These sentiments are not confined to a few, who might be supposed to be attached to the writings of their ancestors, from their having been early committed to their perusal, and in consequence having left a favour able impression on their mind: they are the opinions of all who have had patience and opportunity to examine the stores of the early centuries; but many of those who decry these exploratory pursuits, probably never have perused those writings which are to be procured only in old and scarce editions, and are ignorant of their beauties. They would shrink with dismay from the ponderous folio of Jeremy Taylor, though it displays one of the most inventive minds that ever committed its excursions to paper each page is a constellation of dazzling figures and imagery. They would read with surprize, in some of the early and almost-forgot ten dramatic writers, as much originality of thought displayed in a single scene, as there is in a whole season of modern dramas. Let them read the "Muses' Looking Glass" and "Jealous Lovers" of Randolph, with many others that might be enumerated, and they will be convinced of the correctness of this assertion. Some late re-publications of this nature have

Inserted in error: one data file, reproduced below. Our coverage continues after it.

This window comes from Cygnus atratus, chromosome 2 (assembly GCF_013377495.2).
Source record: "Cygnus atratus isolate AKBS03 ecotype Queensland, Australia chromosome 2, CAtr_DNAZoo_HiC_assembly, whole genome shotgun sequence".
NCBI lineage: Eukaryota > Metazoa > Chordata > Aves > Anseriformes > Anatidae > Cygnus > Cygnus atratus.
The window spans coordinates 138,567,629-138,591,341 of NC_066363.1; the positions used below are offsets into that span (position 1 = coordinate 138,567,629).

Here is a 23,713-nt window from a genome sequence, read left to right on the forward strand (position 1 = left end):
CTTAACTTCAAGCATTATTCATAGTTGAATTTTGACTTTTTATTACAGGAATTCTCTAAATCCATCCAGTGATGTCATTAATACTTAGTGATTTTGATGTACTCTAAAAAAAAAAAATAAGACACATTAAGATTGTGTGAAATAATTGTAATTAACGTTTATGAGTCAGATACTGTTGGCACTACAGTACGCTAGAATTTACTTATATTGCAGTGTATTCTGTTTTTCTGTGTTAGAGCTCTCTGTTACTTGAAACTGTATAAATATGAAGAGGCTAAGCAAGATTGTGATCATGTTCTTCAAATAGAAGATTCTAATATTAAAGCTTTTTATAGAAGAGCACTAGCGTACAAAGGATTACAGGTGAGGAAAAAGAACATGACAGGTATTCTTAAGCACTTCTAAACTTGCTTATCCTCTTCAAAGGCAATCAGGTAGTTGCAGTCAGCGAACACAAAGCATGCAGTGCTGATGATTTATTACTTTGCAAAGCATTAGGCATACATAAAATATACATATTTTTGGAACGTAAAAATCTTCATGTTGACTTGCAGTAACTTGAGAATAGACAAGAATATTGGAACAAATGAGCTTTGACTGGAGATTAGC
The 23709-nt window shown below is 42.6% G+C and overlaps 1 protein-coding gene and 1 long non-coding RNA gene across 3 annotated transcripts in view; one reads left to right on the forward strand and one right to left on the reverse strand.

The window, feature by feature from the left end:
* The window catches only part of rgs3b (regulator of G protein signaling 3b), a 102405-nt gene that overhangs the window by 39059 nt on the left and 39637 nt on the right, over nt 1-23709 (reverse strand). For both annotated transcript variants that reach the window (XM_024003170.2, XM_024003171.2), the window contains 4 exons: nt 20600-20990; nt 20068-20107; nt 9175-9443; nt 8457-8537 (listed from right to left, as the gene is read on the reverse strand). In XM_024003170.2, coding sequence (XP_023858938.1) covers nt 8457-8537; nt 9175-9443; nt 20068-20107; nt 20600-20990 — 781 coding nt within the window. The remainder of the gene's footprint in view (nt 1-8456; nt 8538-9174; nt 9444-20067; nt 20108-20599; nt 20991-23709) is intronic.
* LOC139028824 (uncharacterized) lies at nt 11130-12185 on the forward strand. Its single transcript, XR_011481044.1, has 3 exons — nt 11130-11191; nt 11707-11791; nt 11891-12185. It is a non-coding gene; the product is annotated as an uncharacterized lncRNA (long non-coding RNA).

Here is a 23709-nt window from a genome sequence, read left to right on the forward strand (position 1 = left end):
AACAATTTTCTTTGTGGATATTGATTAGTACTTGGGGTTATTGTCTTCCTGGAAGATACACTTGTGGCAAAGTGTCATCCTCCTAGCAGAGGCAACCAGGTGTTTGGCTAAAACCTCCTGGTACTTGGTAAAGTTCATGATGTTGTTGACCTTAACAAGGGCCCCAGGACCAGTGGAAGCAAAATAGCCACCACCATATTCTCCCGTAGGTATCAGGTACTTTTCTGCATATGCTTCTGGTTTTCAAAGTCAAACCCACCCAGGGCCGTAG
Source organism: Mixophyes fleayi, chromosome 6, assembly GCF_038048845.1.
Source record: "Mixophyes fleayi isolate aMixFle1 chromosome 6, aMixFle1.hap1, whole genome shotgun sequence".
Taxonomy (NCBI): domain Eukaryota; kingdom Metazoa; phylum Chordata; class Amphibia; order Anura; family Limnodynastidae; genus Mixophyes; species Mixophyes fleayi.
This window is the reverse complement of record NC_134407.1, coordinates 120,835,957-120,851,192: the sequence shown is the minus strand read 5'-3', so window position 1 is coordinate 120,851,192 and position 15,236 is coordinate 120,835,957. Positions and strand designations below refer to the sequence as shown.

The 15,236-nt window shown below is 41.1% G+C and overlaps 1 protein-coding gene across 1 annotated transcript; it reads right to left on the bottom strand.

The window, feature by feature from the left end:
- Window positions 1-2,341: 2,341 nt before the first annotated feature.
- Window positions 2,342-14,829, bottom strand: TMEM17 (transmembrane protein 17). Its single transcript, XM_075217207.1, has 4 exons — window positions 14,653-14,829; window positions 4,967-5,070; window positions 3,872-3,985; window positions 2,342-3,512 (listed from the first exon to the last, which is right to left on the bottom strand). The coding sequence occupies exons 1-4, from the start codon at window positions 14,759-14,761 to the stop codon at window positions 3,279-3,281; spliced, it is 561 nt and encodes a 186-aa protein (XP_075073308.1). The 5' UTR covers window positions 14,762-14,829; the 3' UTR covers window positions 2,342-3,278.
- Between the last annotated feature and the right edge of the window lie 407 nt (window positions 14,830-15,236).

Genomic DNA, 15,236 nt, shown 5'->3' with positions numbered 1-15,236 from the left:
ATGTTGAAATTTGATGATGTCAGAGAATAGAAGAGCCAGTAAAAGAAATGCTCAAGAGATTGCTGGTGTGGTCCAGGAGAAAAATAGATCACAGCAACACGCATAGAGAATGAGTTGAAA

agreeably surprized those who had been unacquainted with them; who had condemned them for fashion, or, perhaps, because their language was not so refined as what they had been accustomed to. Even with respect to diction, they may be submitted to modern writers as examples worthy of imitation. Our great Lexicographer, Dr. Johnson, in his Preface to the English Dictionary, makes the following observations: "I have studiously endeavoured to collect examples and authorities from the Writers before the Restoration, whose works I regard as the wells of English undefiled, as the pure sources of English diction." "The writers of the Elizabethan age furnish expressions fully adequate to the conveyance of our ideas with elegance and ease."